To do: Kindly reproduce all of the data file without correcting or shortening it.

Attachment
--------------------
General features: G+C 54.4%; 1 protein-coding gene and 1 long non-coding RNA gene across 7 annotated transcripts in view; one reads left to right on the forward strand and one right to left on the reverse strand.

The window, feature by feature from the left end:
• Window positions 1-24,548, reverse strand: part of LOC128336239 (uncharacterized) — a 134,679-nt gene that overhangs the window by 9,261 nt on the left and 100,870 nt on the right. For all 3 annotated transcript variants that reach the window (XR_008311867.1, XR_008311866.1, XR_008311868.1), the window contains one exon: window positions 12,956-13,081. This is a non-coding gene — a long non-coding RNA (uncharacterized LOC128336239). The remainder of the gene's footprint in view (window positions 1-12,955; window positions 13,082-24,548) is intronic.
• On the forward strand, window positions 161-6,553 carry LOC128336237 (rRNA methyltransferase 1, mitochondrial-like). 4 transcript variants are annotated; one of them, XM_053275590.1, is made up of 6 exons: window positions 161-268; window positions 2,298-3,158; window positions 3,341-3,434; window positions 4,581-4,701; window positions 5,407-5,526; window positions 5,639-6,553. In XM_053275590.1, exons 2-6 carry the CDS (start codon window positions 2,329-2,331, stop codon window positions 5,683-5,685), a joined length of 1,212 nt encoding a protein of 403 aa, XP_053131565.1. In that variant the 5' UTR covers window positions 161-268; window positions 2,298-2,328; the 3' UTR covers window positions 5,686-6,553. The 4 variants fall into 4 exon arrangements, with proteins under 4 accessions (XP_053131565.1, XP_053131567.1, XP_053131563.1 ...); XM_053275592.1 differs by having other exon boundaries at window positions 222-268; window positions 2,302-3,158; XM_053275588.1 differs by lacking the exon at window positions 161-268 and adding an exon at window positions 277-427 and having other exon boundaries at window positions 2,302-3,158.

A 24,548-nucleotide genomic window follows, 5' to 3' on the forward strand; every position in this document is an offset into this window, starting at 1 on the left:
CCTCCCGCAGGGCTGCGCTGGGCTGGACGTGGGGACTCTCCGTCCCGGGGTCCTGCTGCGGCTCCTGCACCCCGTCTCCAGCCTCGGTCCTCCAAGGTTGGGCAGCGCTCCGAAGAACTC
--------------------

General features: G+C 54.4%; 1 protein-coding gene and 1 long non-coding RNA gene across 7 annotated transcripts in view; one reads left to right on the forward strand and one right to left on the reverse strand.

The window, feature by feature from the left end:
• Window positions 1-24,548, reverse strand: part of LOC128336239 (uncharacterized) — a 134,679-nt gene that overhangs the window by 9,261 nt on the left and 100,870 nt on the right. For all 3 annotated transcript variants that reach the window (XR_008311867.1, XR_008311866.1, XR_008311868.1), the window contains one exon: window positions 12,956-13,081. This is a non-coding gene — a long non-coding RNA (uncharacterized LOC128336239). The remainder of the gene's footprint in view (window positions 1-12,955; window positions 13,082-24,548) is intronic.
• On the forward strand, window positions 161-6,553 carry LOC128336237 (rRNA methyltransferase 1, mitochondrial-like). 4 transcript variants are annotated; one of them, XM_053275590.1, is made up of 6 exons: window positions 161-268; window positions 2,298-3,158; window positions 3,341-3,434; window positions 4,581-4,701; window positions 5,407-5,526; window positions 5,639-6,553. In XM_053275590.1, exons 2-6 carry the CDS (start codon window positions 2,329-2,331, stop codon window positions 5,683-5,685), a joined length of 1,212 nt encoding a protein of 403 aa, XP_053131565.1. In that variant the 5' UTR covers window positions 161-268; window positions 2,298-2,328; the 3' UTR covers window positions 5,686-6,553. The 4 variants fall into 4 exon arrangements, with proteins under 4 accessions (XP_053131565.1, XP_053131567.1, XP_053131563.1 ...); XM_053275592.1 differs by having other exon boundaries at window positions 222-268; window positions 2,302-3,158; XM_053275588.1 differs by lacking the exon at window positions 161-268 and adding an exon at window positions 277-427 and having other exon boundaries at window positions 2,302-3,158.

A 24,548-nucleotide genomic window follows, 5' to 3' on the forward strand; every position in this document is an offset into this window, starting at 1 on the left:
CCTCCCGCAGGGCTGCGCTGGGCTGGACGTGGGGACTCTCCGTCCCGGGGTCCTGCTGCGGCTCCTGCACCCCGTCTCCAGCCTCGGTCCTCCAAGGTTGGGCAGCGCTCCGAAGAACTC